'Well, you wear your helmet as a precaution, in case you fall. Of course it doesn't mean you're going to fall off your bike and hurt yourself every time you go for a ride. Do you see what I'm trying to say?'
'I think so. I've never fallen off my bike yet I still wear my helmet.'
'Good girl. That's why children mustn't play with matches, lighters or candles. It's also a precaution against starting a fire.'
'I don't play with any of that, daddy.'
'I know you don't, sweetie...Tell you what, why don't we go and visit the fire station this afternoon? I'll phone the station now and see if Fireman Oscar can show us around. He's a friend of daddy's. You'll like him.'
'Hello. You must be Sophia,' said the fireman. Stretching his hand out to greet her. 'I'm fireman Oscar.'
'Hello,' said Sophia in a small voice.
'Put on this safety helmet, Sophia. This is what all firefighters wear...It looks very good on you!'
The girl blushed with pleasure.
Sophia and Fireman Oscar went around the fire station looking at all the strange equipment and meeting everyone that was there. They all smiled broadly at the young visitor. They were used to having children come to the fire station.
'Sophia, your father told me about what happened last night...' said Fireman Oscar.
Sophia blushed again – this time with embarrassment. She didn't want to seem weak or cowardly.
'Don't worry. It's okay to be afraid. Fire isn't something anyone should treat lightly. You do need to be careful with and around it. It's not something children can control and they're not expected to either. That's what adults are for. And to keep you safe, too.'
Fireman Oscar's voice was serious but his eyes were kind and sincere. Sophia had taken to him. She felt he could be trusted.
'I was so scared of the dancing flames that I hid under my bed.'
'Oh dear,' said Fireman Oscar. 'Sophia, have you learnt what you should do in case of a real fire?'
'Yes, I have. My teacher told us that we should find the nearest exit and that if we can't do that we must keep the door shut and put some towels, cloths or clothes under the door to prevent the smoke from coming in.'
'That's right. However, Sophia, and this is very important, you must never hide under the bed or in a wardrobe...'
'Why not?' asked the girl feeling a bit confused.
'Well, if you do, firefighters won't be able to find you so easily.'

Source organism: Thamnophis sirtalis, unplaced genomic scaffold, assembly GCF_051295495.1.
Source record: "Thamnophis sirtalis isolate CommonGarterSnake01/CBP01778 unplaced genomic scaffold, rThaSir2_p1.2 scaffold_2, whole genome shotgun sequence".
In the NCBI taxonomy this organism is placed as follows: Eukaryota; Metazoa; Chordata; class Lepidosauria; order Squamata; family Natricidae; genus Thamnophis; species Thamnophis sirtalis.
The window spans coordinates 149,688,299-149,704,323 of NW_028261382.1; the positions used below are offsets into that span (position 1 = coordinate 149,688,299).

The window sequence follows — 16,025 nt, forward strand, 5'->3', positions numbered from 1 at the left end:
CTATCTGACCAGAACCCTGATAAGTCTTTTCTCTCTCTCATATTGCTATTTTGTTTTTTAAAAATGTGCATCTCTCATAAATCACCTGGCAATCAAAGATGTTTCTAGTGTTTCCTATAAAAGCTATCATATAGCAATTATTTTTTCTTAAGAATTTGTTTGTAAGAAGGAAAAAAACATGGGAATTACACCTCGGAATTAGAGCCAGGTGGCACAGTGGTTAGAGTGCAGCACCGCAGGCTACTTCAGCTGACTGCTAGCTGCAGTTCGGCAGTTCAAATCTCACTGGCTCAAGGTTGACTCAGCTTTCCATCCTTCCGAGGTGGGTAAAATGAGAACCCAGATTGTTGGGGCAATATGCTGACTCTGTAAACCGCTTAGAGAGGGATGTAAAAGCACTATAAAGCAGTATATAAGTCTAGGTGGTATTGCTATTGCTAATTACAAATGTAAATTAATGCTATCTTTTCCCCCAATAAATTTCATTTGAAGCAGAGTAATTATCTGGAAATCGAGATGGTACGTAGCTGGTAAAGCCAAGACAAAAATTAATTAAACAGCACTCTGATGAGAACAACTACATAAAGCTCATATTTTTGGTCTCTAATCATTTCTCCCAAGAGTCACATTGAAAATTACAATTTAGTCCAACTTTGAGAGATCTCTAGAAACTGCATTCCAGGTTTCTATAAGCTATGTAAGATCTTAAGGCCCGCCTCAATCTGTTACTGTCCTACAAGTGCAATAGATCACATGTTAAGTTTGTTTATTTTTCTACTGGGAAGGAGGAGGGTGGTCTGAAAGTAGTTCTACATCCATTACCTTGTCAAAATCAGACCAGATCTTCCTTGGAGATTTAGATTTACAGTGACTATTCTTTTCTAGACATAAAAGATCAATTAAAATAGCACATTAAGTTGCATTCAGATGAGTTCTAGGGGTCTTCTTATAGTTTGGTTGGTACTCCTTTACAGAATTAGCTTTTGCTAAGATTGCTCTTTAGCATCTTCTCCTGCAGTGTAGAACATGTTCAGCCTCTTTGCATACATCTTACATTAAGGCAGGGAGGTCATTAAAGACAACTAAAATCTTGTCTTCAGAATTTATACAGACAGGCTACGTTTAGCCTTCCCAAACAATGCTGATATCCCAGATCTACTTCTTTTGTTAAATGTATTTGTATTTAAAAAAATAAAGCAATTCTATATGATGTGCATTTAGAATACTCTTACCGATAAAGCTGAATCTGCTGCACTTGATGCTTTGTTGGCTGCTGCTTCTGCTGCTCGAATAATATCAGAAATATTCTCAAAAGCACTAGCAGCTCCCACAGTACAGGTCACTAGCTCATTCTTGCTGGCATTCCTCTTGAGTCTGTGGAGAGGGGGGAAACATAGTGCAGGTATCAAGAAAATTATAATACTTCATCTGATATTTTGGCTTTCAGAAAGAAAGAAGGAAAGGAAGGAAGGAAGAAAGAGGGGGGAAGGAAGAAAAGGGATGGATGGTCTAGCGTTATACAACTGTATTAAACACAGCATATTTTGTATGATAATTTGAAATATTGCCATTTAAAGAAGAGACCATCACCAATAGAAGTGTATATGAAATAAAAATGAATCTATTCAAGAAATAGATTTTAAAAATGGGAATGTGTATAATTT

'I see. So what should we do then?'
'You should stay close to the ground and cover your mouth and nose with a cloth so you don't breathe in the smoke – and never hide.'
'I didn't know that. Thank you, Fireman Oscar.' Sophia felt reassured now that she knew that fire-fighters would come to their rescue should her father and her ever be in danger.
'Now, would you like to climb onto the fire engine?
Sophia's eyes were wide open in sheer happiness.
'Ooh, yes please! May I really? My friends will be so jealous when I tell them about this!'
'Daddy, daddy! Look at me! I'm a firefighter. This is so much fun!
Dad smiled. It had been a good idea to visit the fire station. Hopefully Sophia would not be so terrified of fire anymore. If anything, he hoped she had learned that it is always wise to respect fire and that if people are careful they might never have to fight against one.
And perhaps one of these days he and Sophia could actually enjoy some toasted marshmallows. That would be fun!
It was almost time to go back home, but before they did Dad bought a fire-extinguisher, which Fireman Oscar had said was useful to have at home and to contribute to the firefighters' annual fund raiser he got Sophia a stuffed toy dog, called Captain Sparks.
Sophia was over the moon. What a wonderful afternoon they had had. She flung her arms around the surprised fireman and said goodbye.
'Thank you so much. I had a wonderful time today and I don't think I'm that scared of fire anymore!'
'Goodbye, Sophia,' said Fireman Oscar, with a twinkle in his eyes.